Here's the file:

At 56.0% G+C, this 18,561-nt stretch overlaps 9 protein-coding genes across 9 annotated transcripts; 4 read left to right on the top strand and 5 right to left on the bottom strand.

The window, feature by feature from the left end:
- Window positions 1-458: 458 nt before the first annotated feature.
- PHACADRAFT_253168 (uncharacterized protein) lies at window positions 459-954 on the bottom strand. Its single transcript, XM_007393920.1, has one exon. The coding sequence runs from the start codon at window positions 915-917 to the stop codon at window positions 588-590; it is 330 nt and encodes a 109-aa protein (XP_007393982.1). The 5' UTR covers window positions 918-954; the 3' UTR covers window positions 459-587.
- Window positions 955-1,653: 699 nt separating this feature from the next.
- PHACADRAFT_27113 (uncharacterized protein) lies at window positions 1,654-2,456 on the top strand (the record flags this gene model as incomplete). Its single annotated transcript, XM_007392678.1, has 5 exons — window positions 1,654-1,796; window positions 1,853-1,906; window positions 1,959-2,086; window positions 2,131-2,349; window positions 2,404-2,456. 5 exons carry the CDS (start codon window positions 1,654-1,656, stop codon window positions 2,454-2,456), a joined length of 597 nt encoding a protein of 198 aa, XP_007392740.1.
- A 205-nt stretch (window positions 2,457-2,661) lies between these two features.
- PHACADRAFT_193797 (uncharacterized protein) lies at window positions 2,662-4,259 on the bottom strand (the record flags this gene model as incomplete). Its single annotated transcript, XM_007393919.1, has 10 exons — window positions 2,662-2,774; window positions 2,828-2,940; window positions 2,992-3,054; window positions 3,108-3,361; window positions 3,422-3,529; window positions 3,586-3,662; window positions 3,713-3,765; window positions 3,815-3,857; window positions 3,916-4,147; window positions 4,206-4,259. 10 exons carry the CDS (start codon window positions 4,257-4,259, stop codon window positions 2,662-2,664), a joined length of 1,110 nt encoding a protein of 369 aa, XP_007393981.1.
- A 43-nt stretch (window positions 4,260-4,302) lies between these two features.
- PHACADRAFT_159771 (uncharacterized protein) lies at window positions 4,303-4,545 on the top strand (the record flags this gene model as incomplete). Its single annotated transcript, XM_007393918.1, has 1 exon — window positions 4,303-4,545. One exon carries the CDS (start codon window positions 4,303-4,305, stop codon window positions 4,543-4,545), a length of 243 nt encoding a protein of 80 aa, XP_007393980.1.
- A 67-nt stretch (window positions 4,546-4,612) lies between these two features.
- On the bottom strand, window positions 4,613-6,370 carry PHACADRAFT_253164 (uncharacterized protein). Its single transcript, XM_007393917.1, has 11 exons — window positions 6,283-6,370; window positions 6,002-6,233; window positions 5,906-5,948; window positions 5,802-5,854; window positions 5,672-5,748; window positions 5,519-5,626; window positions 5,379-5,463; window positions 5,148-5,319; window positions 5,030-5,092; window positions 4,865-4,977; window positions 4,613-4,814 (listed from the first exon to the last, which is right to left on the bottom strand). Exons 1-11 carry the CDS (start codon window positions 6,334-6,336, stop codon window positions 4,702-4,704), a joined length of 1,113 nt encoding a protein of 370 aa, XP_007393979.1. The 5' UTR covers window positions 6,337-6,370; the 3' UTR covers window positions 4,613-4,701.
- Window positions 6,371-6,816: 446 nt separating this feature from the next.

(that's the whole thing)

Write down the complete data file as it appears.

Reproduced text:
At 56.0% G+C, this 18,561-nt stretch overlaps 9 protein-coding genes across 9 annotated transcripts; 4 read left to right on the top strand and 5 right to left on the bottom strand.

The window, feature by feature from the left end:
- Window positions 1-458: 458 nt before the first annotated feature.
- PHACADRAFT_253168 (uncharacterized protein) lies at window positions 459-954 on the bottom strand. Its single transcript, XM_007393920.1, has one exon. The coding sequence runs from the start codon at window positions 915-917 to the stop codon at window positions 588-590; it is 330 nt and encodes a 109-aa protein (XP_007393982.1). The 5' UTR covers window positions 918-954; the 3' UTR covers window positions 459-587.
- Window positions 955-1,653: 699 nt separating this feature from the next.
- PHACADRAFT_27113 (uncharacterized protein) lies at window positions 1,654-2,456 on the top strand (the record flags this gene model as incomplete). Its single annotated transcript, XM_007392678.1, has 5 exons — window positions 1,654-1,796; window positions 1,853-1,906; window positions 1,959-2,086; window positions 2,131-2,349; window positions 2,404-2,456. 5 exons carry the CDS (start codon window positions 1,654-1,656, stop codon window positions 2,454-2,456), a joined length of 597 nt encoding a protein of 198 aa, XP_007392740.1.
- A 205-nt stretch (window positions 2,457-2,661) lies between these two features.
- PHACADRAFT_193797 (uncharacterized protein) lies at window positions 2,662-4,259 on the bottom strand (the record flags this gene model as incomplete). Its single annotated transcript, XM_007393919.1, has 10 exons — window positions 2,662-2,774; window positions 2,828-2,940; window positions 2,992-3,054; window positions 3,108-3,361; window positions 3,422-3,529; window positions 3,586-3,662; window positions 3,713-3,765; window positions 3,815-3,857; window positions 3,916-4,147; window positions 4,206-4,259. 10 exons carry the CDS (start codon window positions 4,257-4,259, stop codon window positions 2,662-2,664), a joined length of 1,110 nt encoding a protein of 369 aa, XP_007393981.1.
- A 43-nt stretch (window positions 4,260-4,302) lies between these two features.
- PHACADRAFT_159771 (uncharacterized protein) lies at window positions 4,303-4,545 on the top strand (the record flags this gene model as incomplete). Its single annotated transcript, XM_007393918.1, has 1 exon — window positions 4,303-4,545. One exon carries the CDS (start codon window positions 4,303-4,305, stop codon window positions 4,543-4,545), a length of 243 nt encoding a protein of 80 aa, XP_007393980.1.
- A 67-nt stretch (window positions 4,546-4,612) lies between these two features.
- On the bottom strand, window positions 4,613-6,370 carry PHACADRAFT_253164 (uncharacterized protein). Its single transcript, XM_007393917.1, has 11 exons — window positions 6,283-6,370; window positions 6,002-6,233; window positions 5,906-5,948; window positions 5,802-5,854; window positions 5,672-5,748; window positions 5,519-5,626; window positions 5,379-5,463; window positions 5,148-5,319; window positions 5,030-5,092; window positions 4,865-4,977; window positions 4,613-4,814 (listed from the first exon to the last, which is right to left on the bottom strand). Exons 1-11 carry the CDS (start codon window positions 6,334-6,336, stop codon window positions 4,702-4,704), a joined length of 1,113 nt encoding a protein of 370 aa, XP_007393979.1. The 5' UTR covers window positions 6,337-6,370; the 3' UTR covers window positions 4,613-4,701.
- Window positions 6,371-6,816: 446 nt separating this feature from the next.